“Donald Trump hasn’t grown into the job because he can’t,” Obama said. “And the consequences of that failure are severe. 170,000 Americans dead, millions of jobs gone while those at the top take in more than ever.

“Our worst impulses unleashed, our proud reputation around the world badly diminished, and our democratic institutions threatened like never before.”

Are you serious? Trump is responsible for all the deaths and jobs losses? Did a worldwide pandemic play any part?

Further, it was the governors in the individual states who decided whether — and to what extent — to shut down their economies because of the coronavirus outbreak, and how quickly they would open them back up.

Not surprisingly in an election year, the Democrat-led states, by and large, had the most severe shutdowns and have been the slowest to reopen.

“Our worst impulses” were also “unleashed,” thanks to Trump? I don’t think so, if Obama is referring to civil unrest. A very small fraction of Americans have engaged in violence and most of us, while supporting the cause of equality under the law, also want law and order in our streets.

Michelle Obama was equally gloomy in her views about Trump and Americans.

Like her husband, she placed blame on the president for the coronavirus deaths and the impact the shutdowns have had on the economy.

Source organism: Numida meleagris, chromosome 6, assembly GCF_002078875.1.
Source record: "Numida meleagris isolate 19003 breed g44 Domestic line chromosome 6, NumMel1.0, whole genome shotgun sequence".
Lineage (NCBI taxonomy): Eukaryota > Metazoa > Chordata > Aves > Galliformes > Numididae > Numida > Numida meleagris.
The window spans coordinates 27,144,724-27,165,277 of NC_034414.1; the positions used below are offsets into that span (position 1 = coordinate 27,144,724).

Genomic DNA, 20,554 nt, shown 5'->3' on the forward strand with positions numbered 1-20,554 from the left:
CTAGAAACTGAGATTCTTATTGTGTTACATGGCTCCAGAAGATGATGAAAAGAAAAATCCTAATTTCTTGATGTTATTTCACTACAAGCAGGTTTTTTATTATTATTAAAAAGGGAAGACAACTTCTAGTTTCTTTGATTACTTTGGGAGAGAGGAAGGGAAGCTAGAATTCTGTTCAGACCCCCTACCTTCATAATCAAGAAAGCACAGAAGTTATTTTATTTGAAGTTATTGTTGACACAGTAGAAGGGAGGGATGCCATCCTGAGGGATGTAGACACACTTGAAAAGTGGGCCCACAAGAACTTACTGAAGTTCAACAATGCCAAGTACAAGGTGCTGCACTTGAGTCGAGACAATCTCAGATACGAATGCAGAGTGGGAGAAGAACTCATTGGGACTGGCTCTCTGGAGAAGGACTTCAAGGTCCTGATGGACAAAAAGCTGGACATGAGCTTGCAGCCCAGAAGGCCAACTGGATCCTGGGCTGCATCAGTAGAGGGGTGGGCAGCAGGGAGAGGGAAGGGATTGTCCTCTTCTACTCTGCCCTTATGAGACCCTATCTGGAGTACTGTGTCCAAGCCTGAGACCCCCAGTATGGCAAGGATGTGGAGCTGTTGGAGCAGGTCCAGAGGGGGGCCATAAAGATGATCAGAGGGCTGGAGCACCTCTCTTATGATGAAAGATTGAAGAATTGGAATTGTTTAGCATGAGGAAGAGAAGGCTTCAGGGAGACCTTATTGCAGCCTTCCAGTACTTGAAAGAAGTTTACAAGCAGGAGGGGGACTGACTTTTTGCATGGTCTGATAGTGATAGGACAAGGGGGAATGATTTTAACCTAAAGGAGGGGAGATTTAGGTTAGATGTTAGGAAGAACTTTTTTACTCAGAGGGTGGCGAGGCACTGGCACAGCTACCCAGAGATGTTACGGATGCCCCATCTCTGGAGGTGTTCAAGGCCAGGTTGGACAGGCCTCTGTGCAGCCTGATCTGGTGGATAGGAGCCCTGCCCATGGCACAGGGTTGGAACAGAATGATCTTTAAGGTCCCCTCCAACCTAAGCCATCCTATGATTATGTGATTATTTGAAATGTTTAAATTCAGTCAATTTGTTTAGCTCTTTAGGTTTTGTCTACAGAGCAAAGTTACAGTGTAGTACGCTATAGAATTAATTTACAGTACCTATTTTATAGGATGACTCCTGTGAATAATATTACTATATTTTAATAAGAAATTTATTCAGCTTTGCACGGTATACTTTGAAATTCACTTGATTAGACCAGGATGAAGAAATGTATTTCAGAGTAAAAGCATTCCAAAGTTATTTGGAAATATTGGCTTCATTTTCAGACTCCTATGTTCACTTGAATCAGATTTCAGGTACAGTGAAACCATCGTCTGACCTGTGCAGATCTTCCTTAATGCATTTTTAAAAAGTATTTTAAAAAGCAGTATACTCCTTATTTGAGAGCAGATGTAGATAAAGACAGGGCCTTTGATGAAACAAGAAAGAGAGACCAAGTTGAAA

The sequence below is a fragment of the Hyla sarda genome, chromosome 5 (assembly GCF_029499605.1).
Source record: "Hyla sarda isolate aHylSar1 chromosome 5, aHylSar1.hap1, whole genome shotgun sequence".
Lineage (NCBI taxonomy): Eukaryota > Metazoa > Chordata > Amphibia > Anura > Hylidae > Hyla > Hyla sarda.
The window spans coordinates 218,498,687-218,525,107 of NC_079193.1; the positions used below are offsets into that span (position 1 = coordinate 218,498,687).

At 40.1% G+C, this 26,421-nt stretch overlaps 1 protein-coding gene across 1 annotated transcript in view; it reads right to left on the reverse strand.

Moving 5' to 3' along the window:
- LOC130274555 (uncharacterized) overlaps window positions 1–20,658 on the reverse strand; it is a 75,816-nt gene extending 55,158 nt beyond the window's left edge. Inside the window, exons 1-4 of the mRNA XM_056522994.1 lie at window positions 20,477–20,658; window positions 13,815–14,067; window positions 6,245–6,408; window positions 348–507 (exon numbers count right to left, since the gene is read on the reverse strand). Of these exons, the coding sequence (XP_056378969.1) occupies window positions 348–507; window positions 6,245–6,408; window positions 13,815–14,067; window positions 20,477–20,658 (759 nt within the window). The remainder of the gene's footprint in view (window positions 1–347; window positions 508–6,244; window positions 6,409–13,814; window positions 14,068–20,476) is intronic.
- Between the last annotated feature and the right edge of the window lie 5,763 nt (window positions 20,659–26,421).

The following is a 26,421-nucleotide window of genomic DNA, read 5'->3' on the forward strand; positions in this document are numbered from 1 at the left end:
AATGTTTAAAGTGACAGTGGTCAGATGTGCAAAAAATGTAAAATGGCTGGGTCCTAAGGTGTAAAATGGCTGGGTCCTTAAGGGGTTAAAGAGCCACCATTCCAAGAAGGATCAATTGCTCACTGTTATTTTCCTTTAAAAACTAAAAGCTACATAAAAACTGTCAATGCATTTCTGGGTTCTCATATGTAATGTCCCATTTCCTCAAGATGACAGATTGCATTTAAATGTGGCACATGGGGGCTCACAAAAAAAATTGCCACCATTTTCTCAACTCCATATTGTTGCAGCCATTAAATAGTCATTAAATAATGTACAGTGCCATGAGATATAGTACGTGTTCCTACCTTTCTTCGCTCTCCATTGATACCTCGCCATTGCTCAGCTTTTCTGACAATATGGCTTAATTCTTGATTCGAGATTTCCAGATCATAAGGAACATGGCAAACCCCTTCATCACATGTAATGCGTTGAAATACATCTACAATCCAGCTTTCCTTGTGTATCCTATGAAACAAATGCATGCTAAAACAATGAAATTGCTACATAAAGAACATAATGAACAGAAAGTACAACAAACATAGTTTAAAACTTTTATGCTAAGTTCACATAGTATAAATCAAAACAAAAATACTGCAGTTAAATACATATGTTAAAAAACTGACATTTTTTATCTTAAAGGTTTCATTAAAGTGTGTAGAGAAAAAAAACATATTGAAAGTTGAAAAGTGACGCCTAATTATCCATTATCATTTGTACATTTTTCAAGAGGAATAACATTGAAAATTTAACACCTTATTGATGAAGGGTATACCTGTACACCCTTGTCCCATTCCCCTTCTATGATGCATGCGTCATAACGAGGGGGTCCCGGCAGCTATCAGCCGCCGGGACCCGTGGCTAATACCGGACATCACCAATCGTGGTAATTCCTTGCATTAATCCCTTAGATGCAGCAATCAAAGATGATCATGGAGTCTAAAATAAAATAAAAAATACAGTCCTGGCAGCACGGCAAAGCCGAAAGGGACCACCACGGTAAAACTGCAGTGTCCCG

The former first lady then hit the requisite racist charge in an apparent reference to the false Charlottesville narrative.

“[Our children] see our leaders labeling fellow citizens enemies of the state while emboldening torch-bearing white supremacists,” she said.

Michelle Obama suggested Americans (apparently in large enough numbers that she felt compelled to raise the issue) will not listen to her harsh rhetoric about Trump because she’s not of their political persuasion, and she’s black.

“Now, I understand that my message won’t be heard by some people. We live in a nation that is deeply divided, and I am a black woman speaking at the Democratic convention,” Obama said.

Does she really have such a low assessment of Americans? I believe the vast majority of us hold to Dr. Martin Luther King, Jr.’s exhortation to judge people by the content of their character.

That was the spirit on display each night of the Republican convention, which was themed, “Honoring the Great American Story.”

On Monday night, GOP Sen. Tim Scott of South Carolina, the first African-American to serve in both the House and the Senate, shared his family’s journey from “cotton to Congress in one lifetime.”

“There are millions of families just like mine all across this nation, full of potential, seeking to live the American dream,” he said.

Scott further stated: “We don’t give into cancel culture, or the radical — and factually baseless — belief that things are worse today than in the 1860s or the 1960s.”

Likewise, former U.S. Ambassador to the United Nations Nikki Haley, the child of Indian immigrants, spoke of her experience growing up in a small town in South Carolina to become the state’s first female and minority governor.

“America is a story that’s a work in progress,” she acknowledged. “Now is the time to build on that progress and make America even freer, fairer and better for everyone.

“That’s why it’s so tragic to see so much of the Democratic Party turning a blind eye towards riots and rage. The American people know we can do better. And of course we value and respect every black life.”